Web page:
Personal and Political Issues in Superhero Comics Especially the Cold War and Urban Crime Term Paper

Term Paper  |  8 pages (2,225 words)
Bibliography Sources: 3

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Comic Book/Cold War & Crime

In the earliest years of human civilization, they were called gods. They lived forever, and each had a special role or power. Although at times they interacted with the humans on earth, there was no denying that their ultimate rule. In modern American times, these superheroes do not rule over humans, but they do "rule,"… [read more]


Salem Witchcraft Trials Essay

Essay  |  6 pages (1,596 words)
Style: MLA  |  Bibliography Sources: 1

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Salem Witchcraft Trials

In one satirical movie on the ugly episode of witchcraft, a judge asks two witnesses for their views on why they think the accused woman is a witch. The responses are worth paying attention to because they reveal the flimsiness of the entire episode. One man says, "She turned me into a newt. I got better." The… [read more]


Structure and Function in Harry Potter Essay

Essay  |  3 pages (929 words)
Style: MLA  |  Bibliography Sources: 2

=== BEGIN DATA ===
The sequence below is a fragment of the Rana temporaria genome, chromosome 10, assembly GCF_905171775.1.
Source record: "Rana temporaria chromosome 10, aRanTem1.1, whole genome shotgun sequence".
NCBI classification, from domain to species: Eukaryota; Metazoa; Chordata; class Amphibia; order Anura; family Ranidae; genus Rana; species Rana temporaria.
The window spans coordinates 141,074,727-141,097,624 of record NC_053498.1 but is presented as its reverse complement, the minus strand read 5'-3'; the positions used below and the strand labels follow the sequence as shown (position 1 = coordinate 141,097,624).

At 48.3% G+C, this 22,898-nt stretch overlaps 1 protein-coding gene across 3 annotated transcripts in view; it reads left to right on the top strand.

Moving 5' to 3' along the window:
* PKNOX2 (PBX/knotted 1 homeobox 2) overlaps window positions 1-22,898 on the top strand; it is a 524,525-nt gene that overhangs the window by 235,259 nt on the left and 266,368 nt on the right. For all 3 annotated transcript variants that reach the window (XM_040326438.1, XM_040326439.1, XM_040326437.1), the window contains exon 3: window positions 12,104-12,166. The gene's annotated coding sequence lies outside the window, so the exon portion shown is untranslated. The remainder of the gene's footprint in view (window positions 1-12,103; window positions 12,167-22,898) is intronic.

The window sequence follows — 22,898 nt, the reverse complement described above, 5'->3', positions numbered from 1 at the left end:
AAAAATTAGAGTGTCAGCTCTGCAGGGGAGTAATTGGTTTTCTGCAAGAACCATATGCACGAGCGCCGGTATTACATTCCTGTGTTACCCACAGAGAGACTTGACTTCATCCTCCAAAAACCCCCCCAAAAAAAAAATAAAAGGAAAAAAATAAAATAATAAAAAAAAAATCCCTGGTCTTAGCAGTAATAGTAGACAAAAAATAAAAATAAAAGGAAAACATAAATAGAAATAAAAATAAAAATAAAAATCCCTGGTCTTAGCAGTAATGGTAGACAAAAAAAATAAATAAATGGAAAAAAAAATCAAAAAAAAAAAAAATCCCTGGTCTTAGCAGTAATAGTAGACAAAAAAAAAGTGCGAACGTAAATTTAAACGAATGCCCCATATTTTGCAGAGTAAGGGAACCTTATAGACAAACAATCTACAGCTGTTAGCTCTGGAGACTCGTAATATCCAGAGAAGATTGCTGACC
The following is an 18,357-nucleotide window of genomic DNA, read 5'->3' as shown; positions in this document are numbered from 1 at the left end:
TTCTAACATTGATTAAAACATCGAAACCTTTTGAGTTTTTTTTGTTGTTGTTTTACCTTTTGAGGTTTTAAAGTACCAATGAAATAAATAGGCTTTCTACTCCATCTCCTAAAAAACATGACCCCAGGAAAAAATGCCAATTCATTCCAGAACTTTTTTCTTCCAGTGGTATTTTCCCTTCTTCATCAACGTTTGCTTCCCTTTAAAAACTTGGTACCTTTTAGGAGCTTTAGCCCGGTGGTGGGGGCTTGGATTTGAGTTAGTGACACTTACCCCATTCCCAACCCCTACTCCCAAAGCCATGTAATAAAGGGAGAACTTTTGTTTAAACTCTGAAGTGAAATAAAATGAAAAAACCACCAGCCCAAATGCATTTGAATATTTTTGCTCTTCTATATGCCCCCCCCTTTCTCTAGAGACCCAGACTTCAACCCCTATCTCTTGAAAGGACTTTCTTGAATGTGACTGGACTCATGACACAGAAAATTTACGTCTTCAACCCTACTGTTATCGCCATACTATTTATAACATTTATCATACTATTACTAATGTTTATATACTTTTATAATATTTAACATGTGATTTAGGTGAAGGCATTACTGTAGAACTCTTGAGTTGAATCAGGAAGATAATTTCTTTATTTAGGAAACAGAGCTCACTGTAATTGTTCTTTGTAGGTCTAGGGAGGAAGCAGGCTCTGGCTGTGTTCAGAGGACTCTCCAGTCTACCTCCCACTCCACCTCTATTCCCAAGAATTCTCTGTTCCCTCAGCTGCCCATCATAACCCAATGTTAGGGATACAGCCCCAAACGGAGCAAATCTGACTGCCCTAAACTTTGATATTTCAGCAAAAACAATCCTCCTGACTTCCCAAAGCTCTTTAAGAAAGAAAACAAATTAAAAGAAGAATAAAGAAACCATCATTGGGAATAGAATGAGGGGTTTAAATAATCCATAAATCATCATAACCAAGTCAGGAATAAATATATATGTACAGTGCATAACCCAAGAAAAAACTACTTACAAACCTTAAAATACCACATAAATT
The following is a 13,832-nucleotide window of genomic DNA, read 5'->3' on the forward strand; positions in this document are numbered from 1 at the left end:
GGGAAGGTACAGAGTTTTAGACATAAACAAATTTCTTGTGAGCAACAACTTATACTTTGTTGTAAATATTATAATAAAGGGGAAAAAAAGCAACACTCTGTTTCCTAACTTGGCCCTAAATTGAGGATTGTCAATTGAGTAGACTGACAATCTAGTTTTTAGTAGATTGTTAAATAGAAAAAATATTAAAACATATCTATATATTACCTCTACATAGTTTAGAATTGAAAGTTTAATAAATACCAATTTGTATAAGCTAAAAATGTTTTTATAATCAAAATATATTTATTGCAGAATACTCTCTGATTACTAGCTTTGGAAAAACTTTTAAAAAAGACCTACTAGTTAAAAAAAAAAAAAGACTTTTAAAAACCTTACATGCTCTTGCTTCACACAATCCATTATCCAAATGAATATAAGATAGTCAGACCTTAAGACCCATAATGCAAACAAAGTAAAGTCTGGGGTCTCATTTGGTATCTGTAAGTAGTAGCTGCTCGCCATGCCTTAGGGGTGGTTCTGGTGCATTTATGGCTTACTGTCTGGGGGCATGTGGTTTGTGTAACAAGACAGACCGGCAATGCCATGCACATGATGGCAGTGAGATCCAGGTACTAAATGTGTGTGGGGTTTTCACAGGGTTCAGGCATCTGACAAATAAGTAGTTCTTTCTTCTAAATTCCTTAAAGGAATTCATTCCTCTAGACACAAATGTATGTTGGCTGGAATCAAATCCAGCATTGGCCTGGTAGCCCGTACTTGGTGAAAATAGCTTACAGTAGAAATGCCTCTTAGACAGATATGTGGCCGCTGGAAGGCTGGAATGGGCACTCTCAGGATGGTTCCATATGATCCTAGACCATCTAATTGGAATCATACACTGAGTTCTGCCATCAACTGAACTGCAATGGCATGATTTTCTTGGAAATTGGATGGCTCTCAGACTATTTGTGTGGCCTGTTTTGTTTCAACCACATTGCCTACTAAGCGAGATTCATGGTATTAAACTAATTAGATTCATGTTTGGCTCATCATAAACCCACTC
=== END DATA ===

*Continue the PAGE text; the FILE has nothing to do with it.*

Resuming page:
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¶ … Ritual Magic of Rites of Passage in J.K. Rowling's Harry Potter and the Sorcerer's Stone

Magic, or at least the human belief in it, is at least as old as human civilization. It is the most basic form of explanation of and attempts at interaction with the natural -- and the supernatural world, and yet magic rituals, beliefs, and rules can be just as complex and integral to a culture or society as any more extensively developed religion. In recent times, magic has been taken out of the realm of the fundamental cultural phenomenon, and through fiction has provided another way of understanding our own culture. The stories in the Harry Potter series, for instance, provide a way of looking at coming of age from a magical perspective. Rites of passage have always had a strong presence in worlds of magic, and the world of J.K. Rowling's Harry Potter and the Sorcerer's Stone is no exception.